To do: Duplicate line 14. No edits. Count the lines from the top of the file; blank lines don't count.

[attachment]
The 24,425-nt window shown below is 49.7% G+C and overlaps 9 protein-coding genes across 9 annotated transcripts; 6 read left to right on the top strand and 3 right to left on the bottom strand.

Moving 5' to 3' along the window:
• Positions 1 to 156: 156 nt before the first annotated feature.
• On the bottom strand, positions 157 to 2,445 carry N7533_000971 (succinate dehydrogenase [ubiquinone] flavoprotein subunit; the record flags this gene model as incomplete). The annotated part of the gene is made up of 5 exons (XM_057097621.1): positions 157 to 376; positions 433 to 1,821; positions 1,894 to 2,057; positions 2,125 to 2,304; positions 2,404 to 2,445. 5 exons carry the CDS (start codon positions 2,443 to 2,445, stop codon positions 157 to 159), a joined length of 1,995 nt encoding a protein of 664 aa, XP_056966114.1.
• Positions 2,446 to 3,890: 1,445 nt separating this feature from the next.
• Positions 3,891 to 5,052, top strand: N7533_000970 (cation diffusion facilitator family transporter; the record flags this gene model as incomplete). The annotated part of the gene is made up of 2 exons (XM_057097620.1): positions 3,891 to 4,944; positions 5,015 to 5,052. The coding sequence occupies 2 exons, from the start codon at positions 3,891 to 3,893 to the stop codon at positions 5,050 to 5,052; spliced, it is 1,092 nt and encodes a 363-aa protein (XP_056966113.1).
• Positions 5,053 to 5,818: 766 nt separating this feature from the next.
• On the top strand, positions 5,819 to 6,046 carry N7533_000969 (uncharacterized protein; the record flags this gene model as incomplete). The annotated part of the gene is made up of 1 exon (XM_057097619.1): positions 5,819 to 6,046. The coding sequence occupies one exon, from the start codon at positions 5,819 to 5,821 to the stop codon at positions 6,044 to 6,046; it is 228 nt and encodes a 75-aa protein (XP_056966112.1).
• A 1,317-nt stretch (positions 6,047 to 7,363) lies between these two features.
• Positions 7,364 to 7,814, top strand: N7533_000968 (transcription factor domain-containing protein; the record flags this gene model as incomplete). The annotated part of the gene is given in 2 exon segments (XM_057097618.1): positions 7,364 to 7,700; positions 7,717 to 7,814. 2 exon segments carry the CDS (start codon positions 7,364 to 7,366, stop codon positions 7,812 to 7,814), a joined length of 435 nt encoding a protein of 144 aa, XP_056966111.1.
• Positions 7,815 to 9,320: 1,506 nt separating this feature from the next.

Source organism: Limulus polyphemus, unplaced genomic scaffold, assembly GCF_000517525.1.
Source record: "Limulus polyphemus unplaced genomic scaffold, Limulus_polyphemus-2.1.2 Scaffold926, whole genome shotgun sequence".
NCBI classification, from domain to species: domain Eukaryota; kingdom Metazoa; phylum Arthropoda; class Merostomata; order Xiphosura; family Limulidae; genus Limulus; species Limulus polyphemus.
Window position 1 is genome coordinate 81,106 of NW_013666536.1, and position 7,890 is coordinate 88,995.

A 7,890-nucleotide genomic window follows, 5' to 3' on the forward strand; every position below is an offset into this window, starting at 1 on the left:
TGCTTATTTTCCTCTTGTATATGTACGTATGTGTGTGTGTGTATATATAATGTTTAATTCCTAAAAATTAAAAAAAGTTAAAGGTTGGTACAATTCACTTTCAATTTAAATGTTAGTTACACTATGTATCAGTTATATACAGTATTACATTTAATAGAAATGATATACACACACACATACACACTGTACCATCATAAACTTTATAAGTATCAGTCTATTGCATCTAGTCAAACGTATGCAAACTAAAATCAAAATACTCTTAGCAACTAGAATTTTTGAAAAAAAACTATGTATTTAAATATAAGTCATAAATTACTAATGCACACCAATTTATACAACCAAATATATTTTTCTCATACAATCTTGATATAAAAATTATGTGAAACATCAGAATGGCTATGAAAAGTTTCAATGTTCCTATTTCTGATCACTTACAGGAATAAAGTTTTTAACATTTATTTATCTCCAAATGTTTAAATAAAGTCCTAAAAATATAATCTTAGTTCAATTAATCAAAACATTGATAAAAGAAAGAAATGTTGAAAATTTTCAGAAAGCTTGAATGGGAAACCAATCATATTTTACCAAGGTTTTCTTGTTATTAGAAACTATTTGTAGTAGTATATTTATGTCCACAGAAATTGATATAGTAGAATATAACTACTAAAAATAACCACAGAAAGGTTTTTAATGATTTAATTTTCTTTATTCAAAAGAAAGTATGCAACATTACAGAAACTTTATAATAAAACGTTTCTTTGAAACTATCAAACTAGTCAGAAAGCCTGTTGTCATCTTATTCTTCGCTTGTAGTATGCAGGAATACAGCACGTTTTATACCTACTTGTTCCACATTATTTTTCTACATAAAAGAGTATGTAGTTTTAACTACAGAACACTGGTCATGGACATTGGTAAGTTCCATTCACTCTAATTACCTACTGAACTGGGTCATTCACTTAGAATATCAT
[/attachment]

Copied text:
NCBI classification, from domain to species: domain Eukaryota; kingdom Metazoa; phylum Arthropoda; class Merostomata; order Xiphosura; family Limulidae; genus Limulus; species Limulus polyphemus.